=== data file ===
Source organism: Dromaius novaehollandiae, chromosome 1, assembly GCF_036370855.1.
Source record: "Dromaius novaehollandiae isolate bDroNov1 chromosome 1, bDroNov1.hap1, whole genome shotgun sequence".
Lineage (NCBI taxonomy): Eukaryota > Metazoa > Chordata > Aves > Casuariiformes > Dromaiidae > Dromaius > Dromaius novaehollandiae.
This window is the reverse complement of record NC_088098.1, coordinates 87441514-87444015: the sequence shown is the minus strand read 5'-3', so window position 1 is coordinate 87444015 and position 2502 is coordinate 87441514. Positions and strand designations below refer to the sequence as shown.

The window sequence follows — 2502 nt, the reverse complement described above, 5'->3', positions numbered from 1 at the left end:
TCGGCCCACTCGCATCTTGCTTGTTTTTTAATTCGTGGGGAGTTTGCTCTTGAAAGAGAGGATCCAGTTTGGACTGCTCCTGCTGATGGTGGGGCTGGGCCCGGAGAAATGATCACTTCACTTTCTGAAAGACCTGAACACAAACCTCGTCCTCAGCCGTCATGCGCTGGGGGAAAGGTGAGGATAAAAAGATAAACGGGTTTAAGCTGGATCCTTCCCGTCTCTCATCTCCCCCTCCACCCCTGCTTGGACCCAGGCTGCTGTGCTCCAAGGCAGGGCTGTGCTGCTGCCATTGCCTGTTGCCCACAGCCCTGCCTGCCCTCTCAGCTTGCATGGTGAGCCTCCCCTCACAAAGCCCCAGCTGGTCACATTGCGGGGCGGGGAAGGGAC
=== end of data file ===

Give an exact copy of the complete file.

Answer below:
Source organism: Dromaius novaehollandiae, chromosome 1, assembly GCF_036370855.1.
Source record: "Dromaius novaehollandiae isolate bDroNov1 chromosome 1, bDroNov1.hap1, whole genome shotgun sequence".
Lineage (NCBI taxonomy): Eukaryota > Metazoa > Chordata > Aves > Casuariiformes > Dromaiidae > Dromaius > Dromaius novaehollandiae.
This window is the reverse complement of record NC_088098.1, coordinates 87441514-87444015: the sequence shown is the minus strand read 5'-3', so window position 1 is coordinate 87444015 and position 2502 is coordinate 87441514. Positions and strand designations below refer to the sequence as shown.

The window sequence follows — 2502 nt, the reverse complement described above, 5'->3', positions numbered from 1 at the left end:
TCGGCCCACTCGCATCTTGCTTGTTTTTTAATTCGTGGGGAGTTTGCTCTTGAAAGAGAGGATCCAGTTTGGACTGCTCCTGCTGATGGTGGGGCTGGGCCCGGAGAAATGATCACTTCACTTTCTGAAAGACCTGAACACAAACCTCGTCCTCAGCCGTCATGCGCTGGGGGAAAGGTGAGGATAAAAAGATAAACGGGTTTAAGCTGGATCCTTCCCGTCTCTCATCTCCCCCTCCACCCCTGCTTGGACCCAGGCTGCTGTGCTCCAAGGCAGGGCTGTGCTGCTGCCATTGCCTGTTGCCCACAGCCCTGCCTGCCCTCTCAGCTTGCATGGTGAGCCTCCCCTCACAAAGCCCCAGCTGGTCACATTGCGGGGCGGGGAAGGGAC